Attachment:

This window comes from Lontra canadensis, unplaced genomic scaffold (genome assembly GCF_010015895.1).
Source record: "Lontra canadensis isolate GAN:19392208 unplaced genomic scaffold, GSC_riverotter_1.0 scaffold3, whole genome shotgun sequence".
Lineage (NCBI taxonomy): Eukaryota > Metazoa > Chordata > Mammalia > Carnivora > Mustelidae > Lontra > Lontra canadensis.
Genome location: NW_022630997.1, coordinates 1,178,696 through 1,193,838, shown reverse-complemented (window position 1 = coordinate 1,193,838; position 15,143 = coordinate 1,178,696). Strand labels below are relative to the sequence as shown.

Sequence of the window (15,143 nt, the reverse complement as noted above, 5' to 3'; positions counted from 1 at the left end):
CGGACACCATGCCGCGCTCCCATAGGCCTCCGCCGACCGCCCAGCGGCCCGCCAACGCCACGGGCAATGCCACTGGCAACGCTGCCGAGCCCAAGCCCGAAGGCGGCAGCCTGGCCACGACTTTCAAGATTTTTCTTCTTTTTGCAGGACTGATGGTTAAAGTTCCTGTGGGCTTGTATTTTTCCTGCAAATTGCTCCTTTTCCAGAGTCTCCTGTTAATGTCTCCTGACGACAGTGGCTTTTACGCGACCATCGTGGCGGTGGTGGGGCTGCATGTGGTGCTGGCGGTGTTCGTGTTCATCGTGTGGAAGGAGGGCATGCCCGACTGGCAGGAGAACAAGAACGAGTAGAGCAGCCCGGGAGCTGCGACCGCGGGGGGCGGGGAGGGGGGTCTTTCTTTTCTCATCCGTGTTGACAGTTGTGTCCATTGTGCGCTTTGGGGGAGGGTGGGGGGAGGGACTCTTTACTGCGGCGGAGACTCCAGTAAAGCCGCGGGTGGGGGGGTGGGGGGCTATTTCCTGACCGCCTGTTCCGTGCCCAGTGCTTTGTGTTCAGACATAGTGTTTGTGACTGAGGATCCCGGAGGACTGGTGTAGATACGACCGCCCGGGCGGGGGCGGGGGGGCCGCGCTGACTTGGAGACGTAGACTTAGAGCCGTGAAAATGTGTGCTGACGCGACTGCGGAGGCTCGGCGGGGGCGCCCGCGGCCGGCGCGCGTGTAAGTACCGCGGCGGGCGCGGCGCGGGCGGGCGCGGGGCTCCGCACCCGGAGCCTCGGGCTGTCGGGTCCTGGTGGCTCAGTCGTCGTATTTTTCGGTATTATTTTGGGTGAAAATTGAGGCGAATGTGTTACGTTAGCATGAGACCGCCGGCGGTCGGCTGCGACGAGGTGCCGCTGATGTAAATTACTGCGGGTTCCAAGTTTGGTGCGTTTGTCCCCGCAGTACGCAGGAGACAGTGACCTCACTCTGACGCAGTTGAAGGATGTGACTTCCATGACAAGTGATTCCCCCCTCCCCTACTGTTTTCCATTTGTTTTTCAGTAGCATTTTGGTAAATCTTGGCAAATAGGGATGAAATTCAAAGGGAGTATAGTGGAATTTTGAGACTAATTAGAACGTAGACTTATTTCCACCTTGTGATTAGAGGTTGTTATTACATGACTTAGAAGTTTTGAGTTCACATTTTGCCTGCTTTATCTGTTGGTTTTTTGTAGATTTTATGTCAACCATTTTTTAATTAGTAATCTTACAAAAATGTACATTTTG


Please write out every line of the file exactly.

This window comes from Lontra canadensis, unplaced genomic scaffold (genome assembly GCF_010015895.1).
Source record: "Lontra canadensis isolate GAN:19392208 unplaced genomic scaffold, GSC_riverotter_1.0 scaffold3, whole genome shotgun sequence".
Lineage (NCBI taxonomy): Eukaryota > Metazoa > Chordata > Mammalia > Carnivora > Mustelidae > Lontra > Lontra canadensis.
Genome location: NW_022630997.1, coordinates 1,178,696 through 1,193,838, shown reverse-complemented (window position 1 = coordinate 1,193,838; position 15,143 = coordinate 1,178,696). Strand labels below are relative to the sequence as shown.

Sequence of the window (15,143 nt, the reverse complement as noted above, 5' to 3'; positions counted from 1 at the left end):
CGGACACCATGCCGCGCTCCCATAGGCCTCCGCCGACCGCCCAGCGGCCCGCCAACGCCACGGGCAATGCCACTGGCAACGCTGCCGAGCCCAAGCCCGAAGGCGGCAGCCTGGCCACGACTTTCAAGATTTTTCTTCTTTTTGCAGGACTGATGGTTAAAGTTCCTGTGGGCTTGTATTTTTCCTGCAAATTGCTCCTTTTCCAGAGTCTCCTGTTAATGTCTCCTGACGACAGTGGCTTTTACGCGACCATCGTGGCGGTGGTGGGGCTGCATGTGGTGCTGGCGGTGTTCGTGTTCATCGTGTGGAAGGAGGGCATGCCCGACTGGCAGGAGAACAAGAACGAGTAGAGCAGCCCGGGAGCTGCGACCGCGGGGGGCGGGGAGGGGGGTCTTTCTTTTCTCATCCGTGTTGACAGTTGTGTCCATTGTGCGCTTTGGGGGAGGGTGGGGGGAGGGACTCTTTACTGCGGCGGAGACTCCAGTAAAGCCGCGGGTGGGGGGGTGGGGGGCTATTTCCTGACCGCCTGTTCCGTGCCCAGTGCTTTGTGTTCAGACATAGTGTTTGTGACTGAGGATCCCGGAGGACTGGTGTAGATACGACCGCCCGGGCGGGGGCGGGGGGGCCGCGCTGACTTGGAGACGTAGACTTAGAGCCGTGAAAATGTGTGCTGACGCGACTGCGGAGGCTCGGCGGGGGCGCCCGCGGCCGGCGCGCGTGTAAGTACCGCGGCGGGCGCGGCGCGGGCGGGCGCGGGGCTCCGCACCCGGAGCCTCGGGCTGTCGGGTCCTGGTGGCTCAGTCGTCGTATTTTTCGGTATTATTTTGGGTGAAAATTGAGGCGAATGTGTTACGTTAGCATGAGACCGCCGGCGGTCGGCTGCGACGAGGTGCCGCTGATGTAAATTACTGCGGGTTCCAAGTTTGGTGCGTTTGTCCCCGCAGTACGCAGGAGACAGTGACCTCACTCTGACGCAGTTGAAGGATGTGACTTCCATGACAAGTGATTCCCCCCTCCCCTACTGTTTTCCATTTGTTTTTCAGTAGCATTTTGGTAAATCTTGGCAAATAGGGATGAAATTCAAAGGGAGTATAGTGGAATTTTGAGACTAATTAGAACGTAGACTTATTTCCACCTTGTGATTAGAGGTTGTTATTACATGACTTAGAAGTTTTGAGTTCACATTTTGCCTGCTTTATCTGTTGGTTTTTTGTAGATTTTATGTCAACCATTTTTTAATTAGTAATCTTACAAAAATGTACATTTTG